MADISON -- A bill introduced in Madison, supported by the American Lung Association, aims to treat e-cigarettes like regular cigarettes. It would mean that e-cigarette use would be banned anywhere traditional smoking is prohibited.
On July 5, 2010, Wisconsin effectively went smoke-free. The indoor smoking ban put an end to smoking inside bars, restaurants, and workplaces. Nearly a decade later, the new bill adds another product to the list.
"We've had smoke free air for nine years, and that's really what the public expects," said Dona Wininsky with the American Lung Association. "It would open up the state's smoke-free air law, and it would include e-cigarettes -- all vaping devices so that they would be prohibited anywhere that smoking is presently prohibited."
It would mean if you cannot use traditional smoking products in certain spaces, vaping devices would also be prohibited.
"This time, I asked a Republican to be the main author," said Rep. Debra Kolste.
Rep. Kolste, one of the bill's sponsors, said there wasn't immediately any pushback at the Capitol.
"There's 33 cosponsors from the Assembly, and it's very bipartisan," said Kolste.
The reason for such support, Kolste said, is because of the 1,604 lung injury cases (as of Tuesday, Oct. 22) associated with e-cigarette products in 49 states, the District of Columbia and the U.S. Virgin Islands, according to the US Centers for Disease Control and Prevention.
The CDC on Thursday, Oct. 24 identified 34 vaping-related deaths in 24 states: Three each from California, Indiana and Minnesota; two each from Georgia, Illinois, Kansas and Oregon; and one each from Alabama, Connecticut, Delaware, Florida, Massachusetts, Michigan, Mississippi, Missouri, Montana, Nebraska, New Jersey, New York, Pennsylvania, Tennessee, Texas, Utah and Virginia.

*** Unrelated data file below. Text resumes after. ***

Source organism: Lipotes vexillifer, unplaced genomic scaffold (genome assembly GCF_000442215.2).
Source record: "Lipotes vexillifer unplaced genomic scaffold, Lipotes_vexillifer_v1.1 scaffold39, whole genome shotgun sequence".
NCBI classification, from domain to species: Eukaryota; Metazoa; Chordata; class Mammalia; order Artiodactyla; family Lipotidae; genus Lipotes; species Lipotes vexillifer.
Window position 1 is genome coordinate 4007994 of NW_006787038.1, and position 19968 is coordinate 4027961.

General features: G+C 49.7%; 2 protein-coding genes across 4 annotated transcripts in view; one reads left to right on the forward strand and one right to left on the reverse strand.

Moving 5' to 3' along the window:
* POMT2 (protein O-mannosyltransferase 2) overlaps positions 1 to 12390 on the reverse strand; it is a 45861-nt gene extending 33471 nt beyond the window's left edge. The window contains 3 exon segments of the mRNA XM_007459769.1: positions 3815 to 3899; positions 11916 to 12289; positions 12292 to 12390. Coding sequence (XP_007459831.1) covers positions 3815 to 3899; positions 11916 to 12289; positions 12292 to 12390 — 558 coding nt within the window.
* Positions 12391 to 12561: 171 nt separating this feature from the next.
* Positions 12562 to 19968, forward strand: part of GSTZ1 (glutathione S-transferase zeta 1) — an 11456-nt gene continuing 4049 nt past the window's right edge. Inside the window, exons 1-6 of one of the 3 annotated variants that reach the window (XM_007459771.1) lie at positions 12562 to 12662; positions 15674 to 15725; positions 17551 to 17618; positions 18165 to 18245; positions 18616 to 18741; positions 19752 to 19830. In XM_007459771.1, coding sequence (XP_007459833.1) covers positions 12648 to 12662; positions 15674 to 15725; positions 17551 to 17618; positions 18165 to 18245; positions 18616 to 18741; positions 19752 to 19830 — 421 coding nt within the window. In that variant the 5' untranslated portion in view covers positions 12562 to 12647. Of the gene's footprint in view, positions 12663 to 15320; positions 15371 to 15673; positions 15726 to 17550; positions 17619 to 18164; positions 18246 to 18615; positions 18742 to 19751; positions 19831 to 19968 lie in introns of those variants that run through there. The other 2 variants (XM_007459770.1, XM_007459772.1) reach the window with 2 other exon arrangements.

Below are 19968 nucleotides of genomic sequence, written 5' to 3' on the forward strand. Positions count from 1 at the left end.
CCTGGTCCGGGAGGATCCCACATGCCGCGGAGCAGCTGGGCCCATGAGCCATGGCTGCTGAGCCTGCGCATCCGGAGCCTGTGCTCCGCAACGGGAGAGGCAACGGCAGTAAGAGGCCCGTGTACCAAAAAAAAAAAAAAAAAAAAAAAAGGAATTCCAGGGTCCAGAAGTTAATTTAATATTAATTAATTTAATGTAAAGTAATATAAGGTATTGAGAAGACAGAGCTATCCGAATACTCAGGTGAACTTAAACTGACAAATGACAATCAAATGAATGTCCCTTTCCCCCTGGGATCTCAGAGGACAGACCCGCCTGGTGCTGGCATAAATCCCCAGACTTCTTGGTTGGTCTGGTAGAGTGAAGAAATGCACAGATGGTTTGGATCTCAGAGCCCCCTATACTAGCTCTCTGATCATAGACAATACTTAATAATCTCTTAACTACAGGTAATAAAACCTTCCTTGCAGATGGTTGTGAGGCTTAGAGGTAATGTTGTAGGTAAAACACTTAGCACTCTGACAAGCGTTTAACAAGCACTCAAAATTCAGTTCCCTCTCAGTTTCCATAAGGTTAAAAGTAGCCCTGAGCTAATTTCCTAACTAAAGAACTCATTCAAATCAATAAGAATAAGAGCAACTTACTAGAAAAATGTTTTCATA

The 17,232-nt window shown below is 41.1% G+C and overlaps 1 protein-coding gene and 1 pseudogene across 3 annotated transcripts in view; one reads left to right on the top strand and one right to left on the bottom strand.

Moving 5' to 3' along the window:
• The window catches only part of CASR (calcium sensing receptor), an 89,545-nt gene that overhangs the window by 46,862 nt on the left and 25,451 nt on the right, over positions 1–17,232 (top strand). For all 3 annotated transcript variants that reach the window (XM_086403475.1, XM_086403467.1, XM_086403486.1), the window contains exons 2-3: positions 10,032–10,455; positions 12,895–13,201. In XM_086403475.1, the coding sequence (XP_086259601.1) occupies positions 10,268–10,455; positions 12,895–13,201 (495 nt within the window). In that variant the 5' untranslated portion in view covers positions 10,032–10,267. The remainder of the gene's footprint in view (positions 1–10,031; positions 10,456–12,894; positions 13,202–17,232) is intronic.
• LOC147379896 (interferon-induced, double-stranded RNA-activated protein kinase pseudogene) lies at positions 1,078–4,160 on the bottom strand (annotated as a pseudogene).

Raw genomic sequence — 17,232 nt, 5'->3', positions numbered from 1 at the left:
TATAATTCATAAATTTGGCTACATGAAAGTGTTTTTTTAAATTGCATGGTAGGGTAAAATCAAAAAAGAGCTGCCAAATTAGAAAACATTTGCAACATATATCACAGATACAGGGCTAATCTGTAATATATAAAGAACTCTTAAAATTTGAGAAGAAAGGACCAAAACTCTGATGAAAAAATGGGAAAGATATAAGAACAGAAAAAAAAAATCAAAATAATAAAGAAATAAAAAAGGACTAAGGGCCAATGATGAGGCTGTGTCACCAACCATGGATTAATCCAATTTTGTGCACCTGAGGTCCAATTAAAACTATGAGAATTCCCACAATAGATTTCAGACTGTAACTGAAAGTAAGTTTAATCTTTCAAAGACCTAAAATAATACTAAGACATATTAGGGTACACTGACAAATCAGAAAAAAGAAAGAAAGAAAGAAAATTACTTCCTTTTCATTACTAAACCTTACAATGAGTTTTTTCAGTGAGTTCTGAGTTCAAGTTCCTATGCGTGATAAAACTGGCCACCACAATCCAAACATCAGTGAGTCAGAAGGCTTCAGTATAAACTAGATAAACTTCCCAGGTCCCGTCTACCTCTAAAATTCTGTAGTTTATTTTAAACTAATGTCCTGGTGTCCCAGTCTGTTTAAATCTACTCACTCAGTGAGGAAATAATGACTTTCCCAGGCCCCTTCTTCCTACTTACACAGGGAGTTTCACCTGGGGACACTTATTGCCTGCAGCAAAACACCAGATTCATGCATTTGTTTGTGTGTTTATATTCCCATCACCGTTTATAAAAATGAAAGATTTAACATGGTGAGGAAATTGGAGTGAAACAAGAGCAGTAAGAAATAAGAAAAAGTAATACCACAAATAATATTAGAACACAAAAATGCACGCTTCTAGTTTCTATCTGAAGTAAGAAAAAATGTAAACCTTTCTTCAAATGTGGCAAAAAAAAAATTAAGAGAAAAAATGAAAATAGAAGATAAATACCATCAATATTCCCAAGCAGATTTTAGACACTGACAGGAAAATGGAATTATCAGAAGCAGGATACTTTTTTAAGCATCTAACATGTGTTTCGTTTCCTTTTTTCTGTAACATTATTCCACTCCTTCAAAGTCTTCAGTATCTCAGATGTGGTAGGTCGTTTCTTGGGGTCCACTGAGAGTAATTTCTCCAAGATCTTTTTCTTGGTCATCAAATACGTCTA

The patients who died ranged in age from 17 to 75.
In July, Children's Wisconsin officials reported eight cases of hospitalized teenagers with seriously damaged lungs to the Wisconsin Department Health Services.
"So the immediate symptoms that might pose a warning that there's a concern would be significant coughing, shortness of breath, weight loss, reduced eating, severe fatigue," said Dr. Michael Gutzeit.
While the specific cause of these illnesses was under investigation, supports of the bill said they're eager to move forward.
"I think there is an overwhelming sense that something needs to be done," said Kolste.
Gregory Conley, president of the American Vaping Association issued this statement to FOX6 News:
"Despite recent illnesses and deaths linked to the use of illicit marijuana oil products, there is no evidence of a secondhand risk from being around someone using a nicotine vaping product. While it is common courtesy to not vape in a business establishment without permission, state lawmakers should be legislating based on risk, not good decorum. Many bars and other business owners permit the respectful use of vaping products and there is no scientific basis for legislators to force them to stop with the threat of fines."